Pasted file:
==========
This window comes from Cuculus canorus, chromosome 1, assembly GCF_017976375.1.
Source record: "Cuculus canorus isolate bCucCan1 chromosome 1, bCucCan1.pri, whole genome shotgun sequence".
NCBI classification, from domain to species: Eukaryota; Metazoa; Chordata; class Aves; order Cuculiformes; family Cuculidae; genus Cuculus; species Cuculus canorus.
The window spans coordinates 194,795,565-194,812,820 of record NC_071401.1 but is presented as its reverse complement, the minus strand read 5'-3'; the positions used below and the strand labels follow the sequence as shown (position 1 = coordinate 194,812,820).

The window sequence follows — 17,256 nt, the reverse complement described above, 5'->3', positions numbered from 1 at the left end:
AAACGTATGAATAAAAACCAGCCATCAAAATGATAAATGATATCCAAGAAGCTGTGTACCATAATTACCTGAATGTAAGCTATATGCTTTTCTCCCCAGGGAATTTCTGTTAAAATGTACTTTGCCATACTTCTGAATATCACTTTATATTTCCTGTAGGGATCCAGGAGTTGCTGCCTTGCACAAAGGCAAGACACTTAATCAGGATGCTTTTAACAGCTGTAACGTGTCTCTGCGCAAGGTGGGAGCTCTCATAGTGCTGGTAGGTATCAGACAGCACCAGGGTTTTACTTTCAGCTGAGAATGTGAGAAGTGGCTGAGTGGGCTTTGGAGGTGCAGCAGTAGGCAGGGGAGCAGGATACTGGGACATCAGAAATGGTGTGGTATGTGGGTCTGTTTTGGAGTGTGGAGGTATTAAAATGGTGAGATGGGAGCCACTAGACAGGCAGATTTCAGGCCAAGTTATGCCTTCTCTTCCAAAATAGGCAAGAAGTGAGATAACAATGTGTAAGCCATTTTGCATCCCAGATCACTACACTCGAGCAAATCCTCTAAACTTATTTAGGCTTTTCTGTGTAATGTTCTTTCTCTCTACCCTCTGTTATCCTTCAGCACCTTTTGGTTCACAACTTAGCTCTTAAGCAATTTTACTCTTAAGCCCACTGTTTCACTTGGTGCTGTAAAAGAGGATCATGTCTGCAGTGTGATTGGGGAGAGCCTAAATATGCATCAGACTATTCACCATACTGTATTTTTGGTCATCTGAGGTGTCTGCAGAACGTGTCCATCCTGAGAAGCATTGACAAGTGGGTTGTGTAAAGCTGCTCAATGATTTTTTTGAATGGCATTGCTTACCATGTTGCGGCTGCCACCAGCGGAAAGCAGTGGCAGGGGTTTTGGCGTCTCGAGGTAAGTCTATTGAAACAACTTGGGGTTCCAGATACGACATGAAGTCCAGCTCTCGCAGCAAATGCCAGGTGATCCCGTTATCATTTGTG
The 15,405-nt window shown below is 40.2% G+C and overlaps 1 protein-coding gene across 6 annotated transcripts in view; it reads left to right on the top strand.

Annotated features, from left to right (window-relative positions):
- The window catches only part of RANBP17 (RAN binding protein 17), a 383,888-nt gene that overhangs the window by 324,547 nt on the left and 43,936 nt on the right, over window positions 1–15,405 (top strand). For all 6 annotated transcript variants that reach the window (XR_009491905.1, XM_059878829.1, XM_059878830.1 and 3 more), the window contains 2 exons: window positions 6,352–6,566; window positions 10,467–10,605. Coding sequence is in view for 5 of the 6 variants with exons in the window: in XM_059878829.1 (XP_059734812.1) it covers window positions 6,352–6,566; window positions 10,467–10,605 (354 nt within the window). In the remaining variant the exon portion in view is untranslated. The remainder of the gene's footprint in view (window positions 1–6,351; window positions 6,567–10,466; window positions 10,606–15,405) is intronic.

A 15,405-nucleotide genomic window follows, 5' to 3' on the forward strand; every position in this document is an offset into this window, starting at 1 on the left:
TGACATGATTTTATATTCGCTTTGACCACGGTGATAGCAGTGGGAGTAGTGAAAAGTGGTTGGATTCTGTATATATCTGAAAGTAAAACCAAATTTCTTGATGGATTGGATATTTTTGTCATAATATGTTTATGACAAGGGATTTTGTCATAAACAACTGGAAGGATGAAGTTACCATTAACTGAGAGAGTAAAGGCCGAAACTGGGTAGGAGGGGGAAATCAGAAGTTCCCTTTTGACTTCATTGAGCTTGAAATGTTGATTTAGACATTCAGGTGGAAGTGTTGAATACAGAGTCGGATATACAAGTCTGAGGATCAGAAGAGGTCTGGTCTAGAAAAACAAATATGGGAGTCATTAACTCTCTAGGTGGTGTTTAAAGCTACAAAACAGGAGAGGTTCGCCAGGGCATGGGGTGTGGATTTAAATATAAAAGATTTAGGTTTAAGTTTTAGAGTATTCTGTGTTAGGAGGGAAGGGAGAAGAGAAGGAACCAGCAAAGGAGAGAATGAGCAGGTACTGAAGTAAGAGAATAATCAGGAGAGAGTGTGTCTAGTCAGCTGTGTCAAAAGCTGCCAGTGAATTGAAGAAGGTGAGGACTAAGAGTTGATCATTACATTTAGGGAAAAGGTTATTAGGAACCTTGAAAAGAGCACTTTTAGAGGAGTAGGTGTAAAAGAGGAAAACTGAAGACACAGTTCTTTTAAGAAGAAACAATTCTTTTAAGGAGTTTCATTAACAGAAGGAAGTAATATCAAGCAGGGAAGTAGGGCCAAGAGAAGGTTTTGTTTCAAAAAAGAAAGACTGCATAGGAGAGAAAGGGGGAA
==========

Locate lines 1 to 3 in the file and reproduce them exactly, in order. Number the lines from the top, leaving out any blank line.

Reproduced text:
This window comes from Cuculus canorus, chromosome 1, assembly GCF_017976375.1.
Source record: "Cuculus canorus isolate bCucCan1 chromosome 1, bCucCan1.pri, whole genome shotgun sequence".
NCBI classification, from domain to species: Eukaryota; Metazoa; Chordata; class Aves; order Cuculiformes; family Cuculidae; genus Cuculus; species Cuculus canorus.